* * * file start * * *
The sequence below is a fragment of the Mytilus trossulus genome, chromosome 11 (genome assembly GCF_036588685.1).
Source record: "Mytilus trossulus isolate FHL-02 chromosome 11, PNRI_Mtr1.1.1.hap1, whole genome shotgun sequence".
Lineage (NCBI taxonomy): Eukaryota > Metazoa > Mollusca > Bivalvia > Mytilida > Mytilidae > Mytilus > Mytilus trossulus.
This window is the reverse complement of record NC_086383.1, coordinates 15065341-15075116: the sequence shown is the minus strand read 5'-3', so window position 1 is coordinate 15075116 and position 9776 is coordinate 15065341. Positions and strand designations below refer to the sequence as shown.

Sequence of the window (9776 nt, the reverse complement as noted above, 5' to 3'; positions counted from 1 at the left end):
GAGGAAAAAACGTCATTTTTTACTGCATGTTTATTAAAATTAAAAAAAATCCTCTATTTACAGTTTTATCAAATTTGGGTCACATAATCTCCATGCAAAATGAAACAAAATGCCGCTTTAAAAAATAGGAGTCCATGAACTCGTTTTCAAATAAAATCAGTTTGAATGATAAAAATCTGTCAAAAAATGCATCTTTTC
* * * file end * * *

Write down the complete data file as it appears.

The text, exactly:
The sequence below is a fragment of the Mytilus trossulus genome, chromosome 11 (genome assembly GCF_036588685.1).
Source record: "Mytilus trossulus isolate FHL-02 chromosome 11, PNRI_Mtr1.1.1.hap1, whole genome shotgun sequence".
Lineage (NCBI taxonomy): Eukaryota > Metazoa > Mollusca > Bivalvia > Mytilida > Mytilidae > Mytilus > Mytilus trossulus.
This window is the reverse complement of record NC_086383.1, coordinates 15065341-15075116: the sequence shown is the minus strand read 5'-3', so window position 1 is coordinate 15075116 and position 9776 is coordinate 15065341. Positions and strand designations below refer to the sequence as shown.

Sequence of the window (9776 nt, the reverse complement as noted above, 5' to 3'; positions counted from 1 at the left end):
GAGGAAAAAACGTCATTTTTTACTGCATGTTTATTAAAATTAAAAAAAATCCTCTATTTACAGTTTTATCAAATTTGGGTCACATAATCTCCATGCAAAATGAAACAAAATGCCGCTTTAAAAAATAGGAGTCCATGAACTCGTTTTCAAATAAAATCAGTTTGAATGATAAAAATCTGTCAAAAAATGCATCTTTTC